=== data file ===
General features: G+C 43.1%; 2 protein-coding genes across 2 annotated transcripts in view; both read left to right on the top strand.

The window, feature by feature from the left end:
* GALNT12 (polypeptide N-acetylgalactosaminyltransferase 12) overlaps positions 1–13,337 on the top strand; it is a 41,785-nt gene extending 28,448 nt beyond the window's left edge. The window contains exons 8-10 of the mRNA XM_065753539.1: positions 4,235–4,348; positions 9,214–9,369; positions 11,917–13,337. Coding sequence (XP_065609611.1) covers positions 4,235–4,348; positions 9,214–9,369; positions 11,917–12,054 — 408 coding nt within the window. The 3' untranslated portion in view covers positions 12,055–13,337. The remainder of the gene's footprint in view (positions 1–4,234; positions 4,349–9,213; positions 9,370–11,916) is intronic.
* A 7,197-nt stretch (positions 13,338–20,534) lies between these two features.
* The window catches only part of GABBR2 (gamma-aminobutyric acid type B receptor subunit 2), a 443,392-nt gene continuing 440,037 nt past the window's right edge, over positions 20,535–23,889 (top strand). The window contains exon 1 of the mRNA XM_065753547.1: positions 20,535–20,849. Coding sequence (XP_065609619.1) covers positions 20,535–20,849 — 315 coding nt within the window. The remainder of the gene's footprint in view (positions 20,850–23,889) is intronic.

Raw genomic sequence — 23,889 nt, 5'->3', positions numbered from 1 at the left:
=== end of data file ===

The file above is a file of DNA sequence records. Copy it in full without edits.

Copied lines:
General features: G+C 43.1%; 2 protein-coding genes across 2 annotated transcripts in view; both read left to right on the top strand.

The window, feature by feature from the left end:
* GALNT12 (polypeptide N-acetylgalactosaminyltransferase 12) overlaps positions 1–13,337 on the top strand; it is a 41,785-nt gene extending 28,448 nt beyond the window's left edge. The window contains exons 8-10 of the mRNA XM_065753539.1: positions 4,235–4,348; positions 9,214–9,369; positions 11,917–13,337. Coding sequence (XP_065609611.1) covers positions 4,235–4,348; positions 9,214–9,369; positions 11,917–12,054 — 408 coding nt within the window. The 3' untranslated portion in view covers positions 12,055–13,337. The remainder of the gene's footprint in view (positions 1–4,234; positions 4,349–9,213; positions 9,370–11,916) is intronic.
* A 7,197-nt stretch (positions 13,338–20,534) lies between these two features.
* The window catches only part of GABBR2 (gamma-aminobutyric acid type B receptor subunit 2), a 443,392-nt gene continuing 440,037 nt past the window's right edge, over positions 20,535–23,889 (top strand). The window contains exon 1 of the mRNA XM_065753547.1: positions 20,535–20,849. Coding sequence (XP_065609619.1) covers positions 20,535–20,849 — 315 coding nt within the window. The remainder of the gene's footprint in view (positions 20,850–23,889) is intronic.

Raw genomic sequence — 23,889 nt, 5'->3', positions numbered from 1 at the left: